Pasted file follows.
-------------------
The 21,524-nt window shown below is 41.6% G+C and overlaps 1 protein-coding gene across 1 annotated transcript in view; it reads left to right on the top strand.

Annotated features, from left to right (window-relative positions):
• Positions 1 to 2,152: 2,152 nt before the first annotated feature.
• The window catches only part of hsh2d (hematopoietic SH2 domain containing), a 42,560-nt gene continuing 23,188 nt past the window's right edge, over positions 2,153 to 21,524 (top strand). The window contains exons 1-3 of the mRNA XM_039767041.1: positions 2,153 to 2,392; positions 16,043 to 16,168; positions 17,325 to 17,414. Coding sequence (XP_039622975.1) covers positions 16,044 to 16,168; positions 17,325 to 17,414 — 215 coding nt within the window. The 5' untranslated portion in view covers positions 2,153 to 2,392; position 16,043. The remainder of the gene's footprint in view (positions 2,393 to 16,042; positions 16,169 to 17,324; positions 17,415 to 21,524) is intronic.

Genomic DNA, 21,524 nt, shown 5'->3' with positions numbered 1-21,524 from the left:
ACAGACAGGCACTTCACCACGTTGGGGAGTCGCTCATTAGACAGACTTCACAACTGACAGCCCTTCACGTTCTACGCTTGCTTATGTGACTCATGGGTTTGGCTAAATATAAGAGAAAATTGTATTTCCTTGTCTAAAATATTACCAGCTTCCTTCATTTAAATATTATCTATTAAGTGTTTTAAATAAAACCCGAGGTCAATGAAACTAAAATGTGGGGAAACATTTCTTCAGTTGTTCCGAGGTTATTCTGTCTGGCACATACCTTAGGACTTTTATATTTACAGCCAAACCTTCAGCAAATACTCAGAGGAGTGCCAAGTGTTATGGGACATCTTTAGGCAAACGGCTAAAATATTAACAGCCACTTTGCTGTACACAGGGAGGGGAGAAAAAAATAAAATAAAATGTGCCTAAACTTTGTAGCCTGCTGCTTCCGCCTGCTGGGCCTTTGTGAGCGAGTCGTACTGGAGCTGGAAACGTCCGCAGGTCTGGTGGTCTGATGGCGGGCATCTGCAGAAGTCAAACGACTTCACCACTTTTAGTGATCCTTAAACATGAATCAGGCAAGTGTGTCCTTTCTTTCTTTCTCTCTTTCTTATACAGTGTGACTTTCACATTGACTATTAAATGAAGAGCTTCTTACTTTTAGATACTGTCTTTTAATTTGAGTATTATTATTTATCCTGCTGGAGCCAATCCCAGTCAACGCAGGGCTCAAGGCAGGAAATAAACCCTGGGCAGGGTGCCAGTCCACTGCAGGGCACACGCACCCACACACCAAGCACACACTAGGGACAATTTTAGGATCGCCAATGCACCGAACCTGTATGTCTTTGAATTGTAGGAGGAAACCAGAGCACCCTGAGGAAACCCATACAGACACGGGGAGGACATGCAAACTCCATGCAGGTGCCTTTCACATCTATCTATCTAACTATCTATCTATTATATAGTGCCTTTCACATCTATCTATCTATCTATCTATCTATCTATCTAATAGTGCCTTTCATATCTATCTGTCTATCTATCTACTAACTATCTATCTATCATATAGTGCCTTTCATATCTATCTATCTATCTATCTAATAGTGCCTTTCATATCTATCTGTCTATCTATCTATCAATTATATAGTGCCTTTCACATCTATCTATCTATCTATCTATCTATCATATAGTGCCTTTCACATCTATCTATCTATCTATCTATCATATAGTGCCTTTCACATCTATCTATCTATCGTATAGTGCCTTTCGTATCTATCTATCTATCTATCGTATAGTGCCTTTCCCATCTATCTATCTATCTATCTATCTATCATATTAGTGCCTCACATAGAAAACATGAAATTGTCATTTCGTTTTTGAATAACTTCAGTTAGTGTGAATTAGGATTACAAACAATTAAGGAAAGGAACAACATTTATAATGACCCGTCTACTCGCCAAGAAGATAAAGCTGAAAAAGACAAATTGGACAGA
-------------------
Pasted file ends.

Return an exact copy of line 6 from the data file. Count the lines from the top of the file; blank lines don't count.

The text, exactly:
ACAGACAGGCACTTCACCACGTTGGGGAGTCGCTCATTAGACAGACTTCACAACTGACAGCCCTTCACGTTCTACGCTTGCTTATGTGACTCATGGGTTTGGCTAAATATAAGAGAAAATTGTATTTCCTTGTCTAAAATATTACCAGCTTCCTTCATTTAAATATTATCTATTAAGTGTTTTAAATAAAACCCGAGGTCAATGAAACTAAAATGTGGGGAAACATTTCTTCAGTTGTTCCGAGGTTATTCTGTCTGGCACATACCTTAGGACTTTTATATTTACAGCCAAACCTTCAGCAAATACTCAGAGGAGTGCCAAGTGTTATGGGACATCTTTAGGCAAACGGCTAAAATATTAACAGCCACTTTGCTGTACACAGGGAGGGGAGAAAAAAATAAAATAAAATGTGCCTAAACTTTGTAGCCTGCTGCTTCCGCCTGCTGGGCCTTTGTGAGCGAGTCGTACTGGAGCTGGAAACGTCCGCAGGTCTGGTGGTCTGATGGCGGGCATCTGCAGAAGTCAAACGACTTCACCACTTTTAGTGATCCTTAAACATGAATCAGGCAAGTGTGTCCTTTCTTTCTTTCTCTCTTTCTTATACAGTGTGACTTTCACATTGACTATTAAATGAAGAGCTTCTTACTTTTAGATACTGTCTTTTAATTTGAGTATTATTATTTATCCTGCTGGAGCCAATCCCAGTCAACGCAGGGCTCAAGGCAGGAAATAAACCCTGGGCAGGGTGCCAGTCCACTGCAGGGCACACGCACCCACACACCAAGCACACACTAGGGACAATTTTAGGATCGCCAATGCACCGAACCTGTATGTCTTTGAATTGTAGGAGGAAACCAGAGCACCCTGAGGAAACCCATACAGACACGGGGAGGACATGCAAACTCCATGCAGGTGCCTTTCACATCTATCTATCTAACTATCTATCTATTATATAGTGCCTTTCACATCTATCTATCTATCTATCTATCTATCTATCTAATAGTGCCTTTCATATCTATCTGTCTATCTATCTACTAACTATCTATCTATCATATAGTGCCTTTCATATCTATCTATCTATCTATCTAATAGTGCCTTTCATATCTATCTGTCTATCTATCTATCAATTATATAGTGCCTTTCACATCTATCTATCTATCTATCTATCTATCATATAGTGCCTTTCACATCTATCTATCTATCTATCTATCATATAGTGCCTTTCACATCTATCTATCTATCGTATAGTGCCTTTCGTATCTATCTATCTATCTATCGTATAGTGCCTTTCCCATCTATCTATCTATCTATCTATCTATCATATTAGTGCCTCACATAGAAAACATGAAATTGTCATTTCGTTTTTGAATAACTTCAGTTAGTGTGAATTAGGATTACAAACAATTAAGGAAAGGAACAACATTTATAATGACCCGTCTACTCGCCAAGAAGATAAAGCTGAAAAAGACAAATTGGACAGA